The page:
Life During Wartime
From a country torn by religious divisions and ethnic violence, Broken Wings breaks past the headlines to deliver a working-class family drama that could have been from any industrial country. And although there's no mention of the Israeli-Palestinian conflict, one senses that Middle Eastern politics nonetheless infuses the film in its chaos and overwhelming sense of crisis and loss.
The film opens with 17-year-old Maya (Maya Maron) preparing to sing with her band at a young musicians' competition in Tel Aviv. She's in good voice and they've been waiting to play out for months. But the thrill quickly dies -- her mother calls to say she'll be working late at the hospital so Maya must pick up her sister from school.
Instead of enjoying her blooming youth, Maya plays surrogate mother to her three sullen siblings. Her 16-year-old brother Yair (Nitai Gvirtz) has dropped out of school and now passes out leaflets in the subway while dressed in a mouse costume. Her 11-year-old brother Ido (Daniel Magon) videotapes his mock death by jumping into an empty swimming pool as 6-year-old sister Bahr (Eliana Magon) watches in somber silence.
Their mother, Dafna Ullman (played by stage actress Orli Zilberschatz-Banai), senses her children's growing despair but cannot afford to be with them. Nine months ago their father died and she has become the sole breadwinner -- working a low-paying night-shift job as a midwife in a Haifa hospital.
For all its troubled sadness and despair, Broken Wings fails to be depressing -- and its light touch and sense of humor speak to the family's resilience and tenacity. Rather than spiraling into anguish and doom, the story is poignant in its hope and reconciliation. Zilberschatz-Banai's forced cheerfulness is especially moving; with her weathered features and short stature, this mother's everyday heroism grounds the film with a quiet sanity. And genuine love lies beneath the chaos, so when disaster strikes it does not tear apart the family but bring it closer together.
These ironies articulate the family's struggle: the widowed mother working as a midwife, the joyless Yair wearing a comedic costume, the car that keeps dying and being pushed back to life, Ido videotaping his own mock demise. Thankfully, the film flirts with these darker visions, but never fully indulges them. In this way the film wins the audience's trust -- and we become involved in the character's lives regardless of what comes their way.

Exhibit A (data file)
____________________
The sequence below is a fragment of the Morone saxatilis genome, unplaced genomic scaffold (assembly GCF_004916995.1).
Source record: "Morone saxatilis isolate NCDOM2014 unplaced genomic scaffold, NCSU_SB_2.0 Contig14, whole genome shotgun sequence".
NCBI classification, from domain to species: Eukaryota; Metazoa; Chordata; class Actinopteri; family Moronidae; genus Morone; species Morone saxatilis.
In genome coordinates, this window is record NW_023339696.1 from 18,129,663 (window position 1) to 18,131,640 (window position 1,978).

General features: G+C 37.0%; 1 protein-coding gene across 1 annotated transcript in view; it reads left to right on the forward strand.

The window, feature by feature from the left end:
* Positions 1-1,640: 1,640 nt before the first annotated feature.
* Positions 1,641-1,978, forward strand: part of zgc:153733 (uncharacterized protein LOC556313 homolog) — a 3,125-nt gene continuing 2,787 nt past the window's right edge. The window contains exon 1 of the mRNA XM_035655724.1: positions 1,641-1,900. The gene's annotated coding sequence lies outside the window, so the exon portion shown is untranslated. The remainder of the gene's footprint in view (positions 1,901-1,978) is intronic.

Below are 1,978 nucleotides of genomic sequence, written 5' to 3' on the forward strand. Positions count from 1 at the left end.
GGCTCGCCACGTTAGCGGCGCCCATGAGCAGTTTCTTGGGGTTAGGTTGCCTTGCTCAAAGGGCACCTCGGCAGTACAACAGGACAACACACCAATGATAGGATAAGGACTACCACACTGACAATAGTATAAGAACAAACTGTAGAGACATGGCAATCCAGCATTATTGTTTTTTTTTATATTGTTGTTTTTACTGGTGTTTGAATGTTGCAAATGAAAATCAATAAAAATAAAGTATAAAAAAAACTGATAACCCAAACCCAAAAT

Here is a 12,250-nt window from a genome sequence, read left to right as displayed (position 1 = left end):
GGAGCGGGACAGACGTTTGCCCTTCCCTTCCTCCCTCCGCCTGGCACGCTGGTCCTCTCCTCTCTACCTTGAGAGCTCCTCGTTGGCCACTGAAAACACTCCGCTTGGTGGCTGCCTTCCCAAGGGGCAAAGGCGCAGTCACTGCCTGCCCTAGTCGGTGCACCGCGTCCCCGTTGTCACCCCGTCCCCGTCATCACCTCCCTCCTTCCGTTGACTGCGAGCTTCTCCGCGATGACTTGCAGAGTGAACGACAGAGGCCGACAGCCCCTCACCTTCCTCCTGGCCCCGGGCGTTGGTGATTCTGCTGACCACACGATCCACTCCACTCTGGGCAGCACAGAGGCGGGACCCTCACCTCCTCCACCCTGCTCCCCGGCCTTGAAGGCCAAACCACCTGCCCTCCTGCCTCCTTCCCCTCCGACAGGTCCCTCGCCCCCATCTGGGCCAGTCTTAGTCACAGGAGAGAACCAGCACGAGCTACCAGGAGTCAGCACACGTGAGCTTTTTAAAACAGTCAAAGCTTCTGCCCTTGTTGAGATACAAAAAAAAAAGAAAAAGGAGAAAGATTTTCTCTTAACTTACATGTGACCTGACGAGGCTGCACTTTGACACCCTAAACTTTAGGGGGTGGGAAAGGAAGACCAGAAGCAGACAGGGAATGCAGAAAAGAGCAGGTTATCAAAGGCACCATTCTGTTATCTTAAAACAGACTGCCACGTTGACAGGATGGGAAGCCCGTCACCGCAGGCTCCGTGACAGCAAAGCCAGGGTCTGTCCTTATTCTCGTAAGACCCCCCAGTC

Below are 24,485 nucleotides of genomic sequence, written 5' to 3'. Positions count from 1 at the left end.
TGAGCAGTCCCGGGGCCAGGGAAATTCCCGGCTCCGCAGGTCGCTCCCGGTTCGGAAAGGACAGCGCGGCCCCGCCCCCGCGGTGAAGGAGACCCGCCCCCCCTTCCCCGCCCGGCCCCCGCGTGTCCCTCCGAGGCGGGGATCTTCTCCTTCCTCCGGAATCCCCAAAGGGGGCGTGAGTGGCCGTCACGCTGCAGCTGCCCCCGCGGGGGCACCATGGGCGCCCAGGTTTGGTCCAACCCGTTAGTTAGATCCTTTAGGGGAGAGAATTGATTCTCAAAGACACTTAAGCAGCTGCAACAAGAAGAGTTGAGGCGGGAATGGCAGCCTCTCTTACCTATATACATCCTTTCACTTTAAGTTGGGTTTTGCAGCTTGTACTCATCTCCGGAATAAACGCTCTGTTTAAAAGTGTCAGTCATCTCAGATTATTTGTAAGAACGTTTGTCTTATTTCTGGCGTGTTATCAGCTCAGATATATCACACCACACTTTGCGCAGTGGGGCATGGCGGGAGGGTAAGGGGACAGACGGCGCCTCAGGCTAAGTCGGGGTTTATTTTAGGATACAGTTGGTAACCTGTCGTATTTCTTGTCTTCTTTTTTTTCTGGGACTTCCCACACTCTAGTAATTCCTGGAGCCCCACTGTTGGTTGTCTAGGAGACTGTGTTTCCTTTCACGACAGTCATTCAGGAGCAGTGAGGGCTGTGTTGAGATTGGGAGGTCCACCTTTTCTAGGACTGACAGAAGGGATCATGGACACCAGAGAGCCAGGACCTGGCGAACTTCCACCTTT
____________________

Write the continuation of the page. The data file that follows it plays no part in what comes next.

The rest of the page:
Writer-director Nir Bergman keeps such intimate moments unadorned in order to retain their power. The music and cinematography maintain low, judicious profiles, and he lets the actors connect with each other naturally. By keeping the specter of the father's death off-screen, he deepens each scene. The grief evoked underscores not only their turbulent past but also their will to live.
Though the press at the Toronto Film Festival made much of the absence of hometown strife, the exchange of the Palestinian-Israeli conflict for a smaller and more universal struggle does not belittle the film's origins or its story. Political reality haunts the proceedings much like the father's death: We expect it to turn up around every corner, but it never does. In a way, the film brings us closer to the conflict -- by portraying its players in a domestic family drama, the film breaks down the sense of otherness that we ascribe to ethnicity, religion and class. We see not the angry, vengeful people portrayed on the evening news, but the common working class that transcends ethnic lines.
Broken Wings earned nine top prizes at the equivalent of the Israeli Academy Awards and made a healthy profit for Bergman in his feature debut. Yet it remains a small film in the best sense: In a large, turbulent ocean, it focuses on the shipwrecked characters, clinging to the life raft of their family riding out a giant wave.
Todd Lillethun is a writer and filmmaker in Chicago.